The Czech Republic is one of the original beer-exporting regions of the world, and its pilsner style has spread around the world. There’s nothing like the original though, and they have been making it here for more than 175 years. Visit Pilsen, also known as Plzen, to check out the brewery museum and tour the Pilsner Urquell brewery. Walk through the historic tunnels under the city that go for 17 kilometers or see a giant gothic church or Europe’s second-largest synagogue.

Getting there: It takes about an hour and a half to get to Pilsen by train or bus from Prague, so this is another destination you can visit on a day trip or same-day local tour booked locally.

Cesky Krumlov — the Little Prague

Cesky Krumlov historic center
Cesky Krumlov historic center.

In the far south of the country, near the Austrian border, lies the UNESCO World Heritage Center of Cesky Krumlov. If you want the spectacular historic buildings of Prague with a fraction of the people in your photos, spend a few atmospheric nights here instead. Dominated by a 13th-century castle and traversed by bridges over a river, it’s a great city for going back in time while wandering the narrow streets or going to a show at a 17th-century Baroque theater. You can explore five centuries of history without seeing 500 other foreigners on every block.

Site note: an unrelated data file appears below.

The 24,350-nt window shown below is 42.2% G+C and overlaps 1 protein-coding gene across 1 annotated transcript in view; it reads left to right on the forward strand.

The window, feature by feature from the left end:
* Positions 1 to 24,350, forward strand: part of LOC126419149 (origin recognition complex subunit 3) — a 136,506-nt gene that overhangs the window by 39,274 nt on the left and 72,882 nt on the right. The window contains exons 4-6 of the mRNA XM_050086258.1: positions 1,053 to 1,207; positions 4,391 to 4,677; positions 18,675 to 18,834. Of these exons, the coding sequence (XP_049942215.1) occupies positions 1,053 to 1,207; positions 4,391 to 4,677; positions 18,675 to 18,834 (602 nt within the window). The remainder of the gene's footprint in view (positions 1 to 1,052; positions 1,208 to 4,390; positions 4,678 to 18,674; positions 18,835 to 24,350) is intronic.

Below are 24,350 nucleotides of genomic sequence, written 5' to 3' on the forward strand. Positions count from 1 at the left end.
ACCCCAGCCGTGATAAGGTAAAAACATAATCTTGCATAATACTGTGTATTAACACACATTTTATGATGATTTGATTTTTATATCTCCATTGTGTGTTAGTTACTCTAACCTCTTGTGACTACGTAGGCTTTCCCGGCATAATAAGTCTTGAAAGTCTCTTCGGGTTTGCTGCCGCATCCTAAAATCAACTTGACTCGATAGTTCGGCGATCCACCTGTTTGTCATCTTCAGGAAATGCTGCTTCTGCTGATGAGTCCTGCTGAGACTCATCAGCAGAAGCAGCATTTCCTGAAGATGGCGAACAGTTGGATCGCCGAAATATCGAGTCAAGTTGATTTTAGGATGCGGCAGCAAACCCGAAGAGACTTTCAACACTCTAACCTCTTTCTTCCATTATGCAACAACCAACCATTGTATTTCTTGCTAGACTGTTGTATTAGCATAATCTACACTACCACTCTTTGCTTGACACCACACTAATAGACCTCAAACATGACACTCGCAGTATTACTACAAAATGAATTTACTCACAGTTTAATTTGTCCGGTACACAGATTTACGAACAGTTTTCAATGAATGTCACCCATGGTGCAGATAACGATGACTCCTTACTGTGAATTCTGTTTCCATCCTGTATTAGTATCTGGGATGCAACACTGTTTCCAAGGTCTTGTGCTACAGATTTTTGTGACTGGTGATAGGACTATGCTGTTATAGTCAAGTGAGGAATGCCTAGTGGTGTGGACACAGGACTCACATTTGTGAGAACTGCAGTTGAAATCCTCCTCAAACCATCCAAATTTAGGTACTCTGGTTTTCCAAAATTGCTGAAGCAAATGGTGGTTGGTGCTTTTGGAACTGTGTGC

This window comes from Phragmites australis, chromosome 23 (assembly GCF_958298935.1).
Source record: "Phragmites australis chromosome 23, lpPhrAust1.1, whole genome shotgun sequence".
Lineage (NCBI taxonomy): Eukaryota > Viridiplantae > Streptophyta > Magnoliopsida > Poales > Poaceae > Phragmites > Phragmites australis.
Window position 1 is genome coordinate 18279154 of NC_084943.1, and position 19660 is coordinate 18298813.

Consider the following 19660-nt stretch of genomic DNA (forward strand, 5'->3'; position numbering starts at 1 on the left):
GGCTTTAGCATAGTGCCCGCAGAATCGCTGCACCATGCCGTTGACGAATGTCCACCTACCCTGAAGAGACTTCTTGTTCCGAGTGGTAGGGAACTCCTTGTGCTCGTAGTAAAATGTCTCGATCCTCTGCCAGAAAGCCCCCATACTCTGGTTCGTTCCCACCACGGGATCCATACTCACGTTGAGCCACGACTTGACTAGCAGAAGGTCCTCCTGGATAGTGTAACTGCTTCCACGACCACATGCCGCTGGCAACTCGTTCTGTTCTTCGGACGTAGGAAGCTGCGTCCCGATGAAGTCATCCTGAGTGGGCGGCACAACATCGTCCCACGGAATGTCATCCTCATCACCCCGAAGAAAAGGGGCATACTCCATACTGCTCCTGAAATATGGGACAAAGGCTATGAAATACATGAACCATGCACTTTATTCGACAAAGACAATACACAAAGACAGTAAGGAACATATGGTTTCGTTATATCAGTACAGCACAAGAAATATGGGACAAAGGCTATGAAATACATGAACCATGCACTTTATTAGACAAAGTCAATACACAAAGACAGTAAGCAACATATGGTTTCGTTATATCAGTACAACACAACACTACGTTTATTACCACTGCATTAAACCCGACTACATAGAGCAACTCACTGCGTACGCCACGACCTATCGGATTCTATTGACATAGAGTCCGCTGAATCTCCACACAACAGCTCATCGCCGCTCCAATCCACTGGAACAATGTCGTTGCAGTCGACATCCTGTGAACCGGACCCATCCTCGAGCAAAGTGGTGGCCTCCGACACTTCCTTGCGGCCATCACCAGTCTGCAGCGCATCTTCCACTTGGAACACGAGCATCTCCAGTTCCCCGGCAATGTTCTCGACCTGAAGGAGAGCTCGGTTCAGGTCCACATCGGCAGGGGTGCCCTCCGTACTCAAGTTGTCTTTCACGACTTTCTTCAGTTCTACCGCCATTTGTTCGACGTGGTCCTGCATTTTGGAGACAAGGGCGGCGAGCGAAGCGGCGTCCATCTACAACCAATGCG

Getting there: Arrive in Cesky Krumlov within four hours by bus or train from Prague for just $8 to $18 depending on comfort level. There are multiple departures per day.

Bohemian Switzerland National Park

Bohemian Switzerland National Park
Bohemian Switzerland National Park. Photo © Tim Leffel.